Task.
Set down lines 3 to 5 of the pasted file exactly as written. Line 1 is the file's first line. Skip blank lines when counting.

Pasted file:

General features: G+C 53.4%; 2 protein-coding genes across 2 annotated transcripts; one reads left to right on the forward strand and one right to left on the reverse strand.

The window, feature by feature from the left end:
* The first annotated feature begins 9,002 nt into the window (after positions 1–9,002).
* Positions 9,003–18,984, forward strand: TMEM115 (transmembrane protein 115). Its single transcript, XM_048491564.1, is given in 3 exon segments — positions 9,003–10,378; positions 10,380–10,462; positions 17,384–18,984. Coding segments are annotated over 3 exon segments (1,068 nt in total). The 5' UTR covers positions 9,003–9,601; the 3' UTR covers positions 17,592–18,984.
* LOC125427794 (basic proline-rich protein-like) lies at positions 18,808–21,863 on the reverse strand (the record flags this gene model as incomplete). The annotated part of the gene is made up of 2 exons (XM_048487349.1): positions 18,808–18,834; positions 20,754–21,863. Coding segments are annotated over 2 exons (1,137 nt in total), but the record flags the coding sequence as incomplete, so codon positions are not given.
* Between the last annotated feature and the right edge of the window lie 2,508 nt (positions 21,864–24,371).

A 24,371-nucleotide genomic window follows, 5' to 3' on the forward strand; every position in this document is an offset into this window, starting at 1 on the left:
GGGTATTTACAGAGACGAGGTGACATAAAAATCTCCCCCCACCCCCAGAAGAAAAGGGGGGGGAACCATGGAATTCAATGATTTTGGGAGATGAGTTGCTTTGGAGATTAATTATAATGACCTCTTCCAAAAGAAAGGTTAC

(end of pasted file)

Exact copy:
* The first annotated feature begins 9,002 nt into the window (after positions 1–9,002).
* Positions 9,003–18,984, forward strand: TMEM115 (transmembrane protein 115). Its single transcript, XM_048491564.1, is given in 3 exon segments — positions 9,003–10,378; positions 10,380–10,462; positions 17,384–18,984. Coding segments are annotated over 3 exon segments (1,068 nt in total). The 5' UTR covers positions 9,003–9,601; the 3' UTR covers positions 17,592–18,984.
* LOC125427794 (basic proline-rich protein-like) lies at positions 18,808–21,863 on the reverse strand (the record flags this gene model as incomplete). The annotated part of the gene is made up of 2 exons (XM_048487349.1): positions 18,808–18,834; positions 20,754–21,863. Coding segments are annotated over 2 exons (1,137 nt in total), but the record flags the coding sequence as incomplete, so codon positions are not given.